Some penny stocks, those using the definition of trading for less than $5 per share, are traded on regular exchanges such ... Read Full Answer >>
  5. How are American Depository Receipts (ADRs) priced?

    The price of an American depositary receipt (ADR) is determined by the bank or other financial institution that issues it. ... Read Full Answer >>
  6. How are American Depository Receipts (ADRs) exchanged?

    American depositary receipts (ADRs) are bought and sold on regular U.S. stock exchanges, either in the over-the-counter market ... Read Full Answer >>

You May Also Like

Hot Definitions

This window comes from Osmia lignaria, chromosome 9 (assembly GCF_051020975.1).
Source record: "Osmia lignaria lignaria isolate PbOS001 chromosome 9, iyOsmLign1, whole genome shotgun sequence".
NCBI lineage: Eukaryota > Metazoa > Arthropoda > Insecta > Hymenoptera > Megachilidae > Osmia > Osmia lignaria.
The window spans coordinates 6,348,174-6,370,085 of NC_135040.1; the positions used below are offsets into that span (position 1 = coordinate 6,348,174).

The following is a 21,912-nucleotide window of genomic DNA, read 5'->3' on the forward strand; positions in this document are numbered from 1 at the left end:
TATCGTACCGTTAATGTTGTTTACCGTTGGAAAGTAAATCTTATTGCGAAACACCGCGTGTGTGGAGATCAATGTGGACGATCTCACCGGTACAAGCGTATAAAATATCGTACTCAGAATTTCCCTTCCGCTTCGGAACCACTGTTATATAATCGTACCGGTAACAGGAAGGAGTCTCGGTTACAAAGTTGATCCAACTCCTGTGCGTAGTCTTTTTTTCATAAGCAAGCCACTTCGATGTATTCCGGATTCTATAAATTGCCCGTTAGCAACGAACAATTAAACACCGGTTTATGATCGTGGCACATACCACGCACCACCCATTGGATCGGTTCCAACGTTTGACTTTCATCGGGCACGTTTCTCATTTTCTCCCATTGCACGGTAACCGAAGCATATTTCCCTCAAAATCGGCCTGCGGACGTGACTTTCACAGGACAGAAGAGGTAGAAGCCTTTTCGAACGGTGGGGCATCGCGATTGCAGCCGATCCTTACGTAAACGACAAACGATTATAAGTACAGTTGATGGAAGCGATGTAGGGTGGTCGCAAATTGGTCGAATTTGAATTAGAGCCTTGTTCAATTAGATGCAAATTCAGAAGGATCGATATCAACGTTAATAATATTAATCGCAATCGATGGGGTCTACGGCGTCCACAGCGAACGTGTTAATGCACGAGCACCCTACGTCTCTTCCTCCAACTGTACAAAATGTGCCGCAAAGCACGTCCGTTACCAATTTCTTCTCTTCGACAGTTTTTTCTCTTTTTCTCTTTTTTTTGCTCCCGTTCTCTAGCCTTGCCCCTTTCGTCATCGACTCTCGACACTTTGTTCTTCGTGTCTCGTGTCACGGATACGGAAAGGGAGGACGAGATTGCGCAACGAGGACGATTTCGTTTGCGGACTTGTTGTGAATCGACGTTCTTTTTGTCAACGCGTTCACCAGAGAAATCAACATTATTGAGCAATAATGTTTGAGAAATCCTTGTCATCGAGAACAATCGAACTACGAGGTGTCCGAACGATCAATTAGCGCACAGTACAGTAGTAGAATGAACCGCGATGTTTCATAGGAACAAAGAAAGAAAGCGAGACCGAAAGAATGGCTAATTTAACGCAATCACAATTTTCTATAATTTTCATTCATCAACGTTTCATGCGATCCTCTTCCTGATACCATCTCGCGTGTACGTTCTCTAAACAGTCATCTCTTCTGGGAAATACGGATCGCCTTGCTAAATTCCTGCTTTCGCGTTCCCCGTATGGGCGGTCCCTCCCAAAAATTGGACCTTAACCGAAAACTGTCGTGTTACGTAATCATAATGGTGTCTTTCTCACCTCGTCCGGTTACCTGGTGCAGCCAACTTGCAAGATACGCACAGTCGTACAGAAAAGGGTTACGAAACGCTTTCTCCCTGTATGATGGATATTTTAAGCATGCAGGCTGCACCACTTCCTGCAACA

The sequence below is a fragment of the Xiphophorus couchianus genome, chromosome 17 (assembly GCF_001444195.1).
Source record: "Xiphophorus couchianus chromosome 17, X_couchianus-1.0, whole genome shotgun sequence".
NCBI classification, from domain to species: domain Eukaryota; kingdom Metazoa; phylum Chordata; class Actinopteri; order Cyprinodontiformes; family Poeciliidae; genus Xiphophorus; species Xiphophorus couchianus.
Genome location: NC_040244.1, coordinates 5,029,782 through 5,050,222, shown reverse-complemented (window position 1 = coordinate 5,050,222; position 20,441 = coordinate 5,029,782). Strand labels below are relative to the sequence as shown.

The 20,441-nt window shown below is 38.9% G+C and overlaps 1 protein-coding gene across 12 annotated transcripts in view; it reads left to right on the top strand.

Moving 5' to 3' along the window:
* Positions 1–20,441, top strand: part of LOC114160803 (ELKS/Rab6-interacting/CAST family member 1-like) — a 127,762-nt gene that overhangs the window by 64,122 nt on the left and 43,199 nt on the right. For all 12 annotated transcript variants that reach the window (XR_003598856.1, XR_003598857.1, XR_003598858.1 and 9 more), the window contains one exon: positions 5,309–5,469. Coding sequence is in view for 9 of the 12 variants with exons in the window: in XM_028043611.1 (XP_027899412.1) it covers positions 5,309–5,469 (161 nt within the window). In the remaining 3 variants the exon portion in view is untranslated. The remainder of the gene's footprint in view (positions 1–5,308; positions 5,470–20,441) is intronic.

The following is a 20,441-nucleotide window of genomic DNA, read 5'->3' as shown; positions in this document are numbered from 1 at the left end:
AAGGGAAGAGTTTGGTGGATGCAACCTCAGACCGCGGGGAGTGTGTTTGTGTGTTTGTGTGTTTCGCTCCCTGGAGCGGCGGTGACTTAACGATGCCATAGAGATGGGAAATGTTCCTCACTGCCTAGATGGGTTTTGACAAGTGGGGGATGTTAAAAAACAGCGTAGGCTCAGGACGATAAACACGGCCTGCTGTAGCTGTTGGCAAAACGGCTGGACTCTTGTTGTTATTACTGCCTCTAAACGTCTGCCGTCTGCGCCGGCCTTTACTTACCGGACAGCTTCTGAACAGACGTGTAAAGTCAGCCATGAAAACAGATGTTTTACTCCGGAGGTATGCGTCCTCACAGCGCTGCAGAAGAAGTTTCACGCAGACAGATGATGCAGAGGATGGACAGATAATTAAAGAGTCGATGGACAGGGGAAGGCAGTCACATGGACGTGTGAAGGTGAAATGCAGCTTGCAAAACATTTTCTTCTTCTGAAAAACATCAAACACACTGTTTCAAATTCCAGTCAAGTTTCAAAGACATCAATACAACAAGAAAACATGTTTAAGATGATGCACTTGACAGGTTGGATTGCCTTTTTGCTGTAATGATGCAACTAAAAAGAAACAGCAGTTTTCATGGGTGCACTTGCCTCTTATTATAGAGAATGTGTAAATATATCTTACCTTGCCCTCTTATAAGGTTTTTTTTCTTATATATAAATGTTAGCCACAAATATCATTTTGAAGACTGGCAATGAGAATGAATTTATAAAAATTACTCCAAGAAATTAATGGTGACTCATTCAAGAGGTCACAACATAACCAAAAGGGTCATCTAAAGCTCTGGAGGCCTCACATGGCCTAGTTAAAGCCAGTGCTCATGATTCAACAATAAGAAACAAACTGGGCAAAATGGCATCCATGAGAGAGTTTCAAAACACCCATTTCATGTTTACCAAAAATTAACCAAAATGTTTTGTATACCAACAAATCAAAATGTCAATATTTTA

1. Cyber Monday

    An expression used in online retailing to describe the Monday following U.S. Thanksgiving weekend. Cyber Monday is generally ...
  2. Bar Chart

    A style of chart used by some technical analysts, on which, as illustrated below, the top of the vertical line indicates ...
  3. Take A Bath

    A slang term referring to the situation of an investor who has experienced a large loss from an investment or speculative ...
  4. Black Friday

    1. A day of stock market catastrophe. Originally, September 24, 1869, was deemed Black Friday. The crash was sparked by gold ...
  5. Turkey

    Slang for an investment that yields disappointing results or turns out worse than expected. Failed business deals, securities ...
  6. Barefoot Pilgrim

    A slang term for an unsophisticated investor who loses all of his or her wealth by trading equities in the stock market. ...
Trading Center